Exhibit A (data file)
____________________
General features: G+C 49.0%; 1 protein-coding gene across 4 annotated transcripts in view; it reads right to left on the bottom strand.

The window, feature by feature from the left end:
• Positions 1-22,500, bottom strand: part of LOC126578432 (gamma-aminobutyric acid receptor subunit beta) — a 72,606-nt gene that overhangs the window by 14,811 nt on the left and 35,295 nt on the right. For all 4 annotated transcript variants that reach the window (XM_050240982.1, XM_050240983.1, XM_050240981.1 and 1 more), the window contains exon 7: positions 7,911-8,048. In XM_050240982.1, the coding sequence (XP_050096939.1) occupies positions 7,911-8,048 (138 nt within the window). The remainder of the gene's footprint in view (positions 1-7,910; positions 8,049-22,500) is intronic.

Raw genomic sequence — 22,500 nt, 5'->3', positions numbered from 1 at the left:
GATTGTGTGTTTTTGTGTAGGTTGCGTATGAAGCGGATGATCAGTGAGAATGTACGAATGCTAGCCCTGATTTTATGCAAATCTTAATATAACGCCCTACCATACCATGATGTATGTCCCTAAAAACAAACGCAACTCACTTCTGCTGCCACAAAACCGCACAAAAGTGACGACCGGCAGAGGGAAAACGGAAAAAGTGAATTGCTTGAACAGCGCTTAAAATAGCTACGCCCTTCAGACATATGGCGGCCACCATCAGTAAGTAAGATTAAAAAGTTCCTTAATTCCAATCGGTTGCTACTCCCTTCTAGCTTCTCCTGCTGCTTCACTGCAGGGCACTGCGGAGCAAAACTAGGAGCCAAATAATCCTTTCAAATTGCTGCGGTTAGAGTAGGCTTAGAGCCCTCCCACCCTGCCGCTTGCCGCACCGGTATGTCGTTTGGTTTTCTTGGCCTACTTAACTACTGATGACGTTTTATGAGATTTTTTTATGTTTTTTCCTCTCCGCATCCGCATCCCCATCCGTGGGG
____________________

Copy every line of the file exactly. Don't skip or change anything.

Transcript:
General features: G+C 49.0%; 1 protein-coding gene across 4 annotated transcripts in view; it reads right to left on the bottom strand.

The window, feature by feature from the left end:
• Positions 1-22,500, bottom strand: part of LOC126578432 (gamma-aminobutyric acid receptor subunit beta) — a 72,606-nt gene that overhangs the window by 14,811 nt on the left and 35,295 nt on the right. For all 4 annotated transcript variants that reach the window (XM_050240982.1, XM_050240983.1, XM_050240981.1 and 1 more), the window contains exon 7: positions 7,911-8,048. In XM_050240982.1, the coding sequence (XP_050096939.1) occupies positions 7,911-8,048 (138 nt within the window). The remainder of the gene's footprint in view (positions 1-7,910; positions 8,049-22,500) is intronic.

Raw genomic sequence — 22,500 nt, 5'->3', positions numbered from 1 at the left:
GATTGTGTGTTTTTGTGTAGGTTGCGTATGAAGCGGATGATCAGTGAGAATGTACGAATGCTAGCCCTGATTTTATGCAAATCTTAATATAACGCCCTACCATACCATGATGTATGTCCCTAAAAACAAACGCAACTCACTTCTGCTGCCACAAAACCGCACAAAAGTGACGACCGGCAGAGGGAAAACGGAAAAAGTGAATTGCTTGAACAGCGCTTAAAATAGCTACGCCCTTCAGACATATGGCGGCCACCATCAGTAAGTAAGATTAAAAAGTTCCTTAATTCCAATCGGTTGCTACTCCCTTCTAGCTTCTCCTGCTGCTTCACTGCAGGGCACTGCGGAGCAAAACTAGGAGCCAAATAATCCTTTCAAATTGCTGCGGTTAGAGTAGGCTTAGAGCCCTCCCACCCTGCCGCTTGCCGCACCGGTATGTCGTTTGGTTTTCTTGGCCTACTTAACTACTGATGACGTTTTATGAGATTTTTTTATGTTTTTTCCTCTCCGCATCCGCATCCCCATCCGTGGGG